Banger's does brats right, but it's the more adventurous menu items that really sing
Reviewed by Claudia Alarcón, Fri., Aug. 2, 2013
Mon.-Wed., 4pm-11pm; Thu.-Sat., 11am-12mid; Sun., 10am-11pm
Banger's may not be the newest or the hippest establishment on Rainey Street, but it certainly is one of the most fun, laid-back, and dog-friendly in the area. Going strong after recently hitting its first anniversary, Banger's is a welcome breath of fresh air among the übercool ethos that permeates some of the neighborhood's other spots. What may surprise the uninitiated is that despite the fact that Banger's is clearly a sausage restaurant, it offers some of the best food on Rainey, period, overshadowed only by the magnificent El Naranjo.
Owner Ben Siegel adapted everything he loved about traditional German biergartens and translated those elements into an Austin-infused ambience that appears to please everyone. The biergarten aesthetic is clear from the moment you arrive. On the huge patio, extra-large picnic tables invite communal seating under the trees, which are permanently decked with festive strings of lights. There's a covered stage that hosts a variety of seasonal entertainment, as well as a huge cinder block grill for special outdoor events like their popular pig roasts and Oktoberfest. To complete the "everyone's welcome" philosophy, there is a fenced-in section for doggies, complete with bowls and a large water cooler. The menu even offers special sausages for our canine friends.
Inside, the beer hall atmosphere continues with communal seating, blackboards announcing specials, and a bar with more than 100 taps of craft brews. Beers are classified on the menu by flavor profile and style, and the offerings include an excellent selection from Austin as well as the rest of Texas. The efficient and friendly servers are dressed in mock biergarten outfits – not quite lederhosen but shorts, white shirts, and vests seem to be the norm. Siegel also set out to create a menu that steps outside the boundaries of what we expect a sausage restaurant to be. Sure, there are classics like bratwurst with sauerkraut and bangers & mash, but the kitchen specializes in unexpected and creative dishes that challenge people's expectations of how sausage can be served.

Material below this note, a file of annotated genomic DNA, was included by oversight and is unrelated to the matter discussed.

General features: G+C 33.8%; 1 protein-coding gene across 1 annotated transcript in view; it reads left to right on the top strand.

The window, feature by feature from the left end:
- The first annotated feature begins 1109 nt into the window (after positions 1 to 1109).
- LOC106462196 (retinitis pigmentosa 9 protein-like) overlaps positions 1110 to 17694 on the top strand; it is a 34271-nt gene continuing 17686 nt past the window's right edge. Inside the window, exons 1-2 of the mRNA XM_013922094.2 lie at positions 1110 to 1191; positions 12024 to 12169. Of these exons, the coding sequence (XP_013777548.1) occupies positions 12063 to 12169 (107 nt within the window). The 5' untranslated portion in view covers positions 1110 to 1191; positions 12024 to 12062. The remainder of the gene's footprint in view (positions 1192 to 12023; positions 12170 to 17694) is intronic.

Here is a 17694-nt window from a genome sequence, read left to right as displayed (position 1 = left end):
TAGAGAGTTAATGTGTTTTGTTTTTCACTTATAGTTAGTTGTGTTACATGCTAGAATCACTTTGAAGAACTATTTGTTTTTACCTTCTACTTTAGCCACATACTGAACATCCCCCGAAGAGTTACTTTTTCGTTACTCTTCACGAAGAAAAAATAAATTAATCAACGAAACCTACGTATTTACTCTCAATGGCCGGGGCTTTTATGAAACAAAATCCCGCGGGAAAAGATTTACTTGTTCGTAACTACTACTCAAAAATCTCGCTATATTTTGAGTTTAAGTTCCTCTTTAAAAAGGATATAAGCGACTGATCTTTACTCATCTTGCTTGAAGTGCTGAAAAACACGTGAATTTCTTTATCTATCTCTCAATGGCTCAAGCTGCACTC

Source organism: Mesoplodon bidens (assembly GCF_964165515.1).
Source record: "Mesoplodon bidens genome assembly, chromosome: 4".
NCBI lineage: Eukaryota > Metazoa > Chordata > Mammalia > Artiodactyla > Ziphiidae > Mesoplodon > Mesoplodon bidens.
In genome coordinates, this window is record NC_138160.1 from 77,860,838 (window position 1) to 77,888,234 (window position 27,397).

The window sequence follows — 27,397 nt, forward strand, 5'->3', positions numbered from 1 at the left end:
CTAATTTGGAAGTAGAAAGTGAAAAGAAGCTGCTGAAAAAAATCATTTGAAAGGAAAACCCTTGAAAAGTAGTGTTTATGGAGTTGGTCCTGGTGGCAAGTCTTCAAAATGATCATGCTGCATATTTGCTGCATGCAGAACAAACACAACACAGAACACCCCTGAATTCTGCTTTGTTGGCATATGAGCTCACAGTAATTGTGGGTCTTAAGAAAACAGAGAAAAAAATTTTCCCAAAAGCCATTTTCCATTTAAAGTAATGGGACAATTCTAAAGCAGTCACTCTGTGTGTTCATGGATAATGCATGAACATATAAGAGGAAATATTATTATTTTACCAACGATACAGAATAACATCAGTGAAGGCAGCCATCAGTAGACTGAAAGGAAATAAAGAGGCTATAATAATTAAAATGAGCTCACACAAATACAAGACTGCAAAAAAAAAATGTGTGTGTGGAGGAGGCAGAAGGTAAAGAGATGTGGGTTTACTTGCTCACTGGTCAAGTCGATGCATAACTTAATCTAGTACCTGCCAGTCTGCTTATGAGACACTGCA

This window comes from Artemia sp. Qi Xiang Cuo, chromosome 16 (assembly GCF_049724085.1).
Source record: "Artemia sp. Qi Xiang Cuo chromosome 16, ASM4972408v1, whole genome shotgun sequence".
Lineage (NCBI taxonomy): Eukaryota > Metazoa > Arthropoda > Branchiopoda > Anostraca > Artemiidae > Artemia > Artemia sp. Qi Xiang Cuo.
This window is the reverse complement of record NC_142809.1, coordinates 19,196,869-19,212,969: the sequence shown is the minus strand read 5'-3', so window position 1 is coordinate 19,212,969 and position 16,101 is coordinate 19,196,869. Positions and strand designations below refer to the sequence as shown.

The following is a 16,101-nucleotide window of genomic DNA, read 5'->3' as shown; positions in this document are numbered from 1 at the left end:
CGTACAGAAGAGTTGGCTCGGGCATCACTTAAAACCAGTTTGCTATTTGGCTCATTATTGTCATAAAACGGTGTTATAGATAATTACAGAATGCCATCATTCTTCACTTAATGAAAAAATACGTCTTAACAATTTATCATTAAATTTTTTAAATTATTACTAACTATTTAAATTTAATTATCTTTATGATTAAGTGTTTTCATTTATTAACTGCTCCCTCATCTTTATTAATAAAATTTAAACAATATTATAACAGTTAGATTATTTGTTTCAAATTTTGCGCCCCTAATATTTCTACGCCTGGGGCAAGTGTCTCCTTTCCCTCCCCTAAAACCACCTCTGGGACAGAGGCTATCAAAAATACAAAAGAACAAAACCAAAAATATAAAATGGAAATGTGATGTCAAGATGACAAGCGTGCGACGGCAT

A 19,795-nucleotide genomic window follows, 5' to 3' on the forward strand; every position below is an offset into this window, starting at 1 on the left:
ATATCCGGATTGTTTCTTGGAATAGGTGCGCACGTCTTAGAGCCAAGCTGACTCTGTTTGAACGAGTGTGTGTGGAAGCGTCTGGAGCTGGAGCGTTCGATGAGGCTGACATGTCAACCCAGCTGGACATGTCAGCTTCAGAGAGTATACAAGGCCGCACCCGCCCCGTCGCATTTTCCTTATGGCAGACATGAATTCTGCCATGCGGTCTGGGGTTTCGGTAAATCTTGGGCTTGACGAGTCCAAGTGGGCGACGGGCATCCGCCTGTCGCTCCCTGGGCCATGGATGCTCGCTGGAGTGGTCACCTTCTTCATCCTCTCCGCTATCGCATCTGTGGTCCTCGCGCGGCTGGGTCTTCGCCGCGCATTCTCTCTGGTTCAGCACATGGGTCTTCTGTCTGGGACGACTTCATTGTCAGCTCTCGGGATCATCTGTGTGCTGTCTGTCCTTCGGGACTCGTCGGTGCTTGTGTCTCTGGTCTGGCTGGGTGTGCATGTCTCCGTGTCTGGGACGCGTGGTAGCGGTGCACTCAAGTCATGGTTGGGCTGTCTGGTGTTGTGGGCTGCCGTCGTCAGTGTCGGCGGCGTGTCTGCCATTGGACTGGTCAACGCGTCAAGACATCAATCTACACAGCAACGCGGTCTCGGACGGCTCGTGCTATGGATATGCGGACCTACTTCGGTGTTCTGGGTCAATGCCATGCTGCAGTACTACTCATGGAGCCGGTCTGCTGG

The ample selection of house-made sausages includes traditional, exotic, and vegetarian choices that can be customized with three bun options (kolache, pumpernickel wheat, and pretzel) and a variety of toppings and sauces. There are also seasonally driven chef's specials, served either in a bun or as a plate with appropriate sides, all affordably priced and nicely presented, as well as a good selection of sides and appetizers. On a recent visit, one of my fellow diners proclaimed the Currywurst ($10) as the real deal while recalling his days curing hangovers with Berlin's street food. I quite enjoyed Dah Bulgogi ($8), chicken sausage topped with Sriracha, oyster sauce, cilantro, carrots, fiery jalapeños, and kimchi for a Korean twist on a bánh mì. It didn't really need the side of soy caramel, but this sweet-buttery-salty concoction was so sublime, I ate it by itself. From the entrée department, we chose the fried chicken ($10), plump chicken sausage wrapped in chicken skin, breaded, and deep-fried. That crisp creation came on a bed of skin-on mashers with a crumbly homemade biscuit which turned out to be a great vehicle for the soy caramel. The kitchen also redefines sausage with a cool selection of vegetarian options such as the Veggie BLT ($8), a crushed sun-dried tomato sausage infused with cheese curds, topped with shiitake mushroom "bacon," field greens, and onion aioli on a kolache bun.
Everything we've ever tasted at Banger's has been fresh and delicious. As a beer, sausage, and dog lover, I fully embrace this unique establishment and look forward to many more visits. Next time, I'll try to save some room for that house-made Snickers ice cream ($5) served in a jar.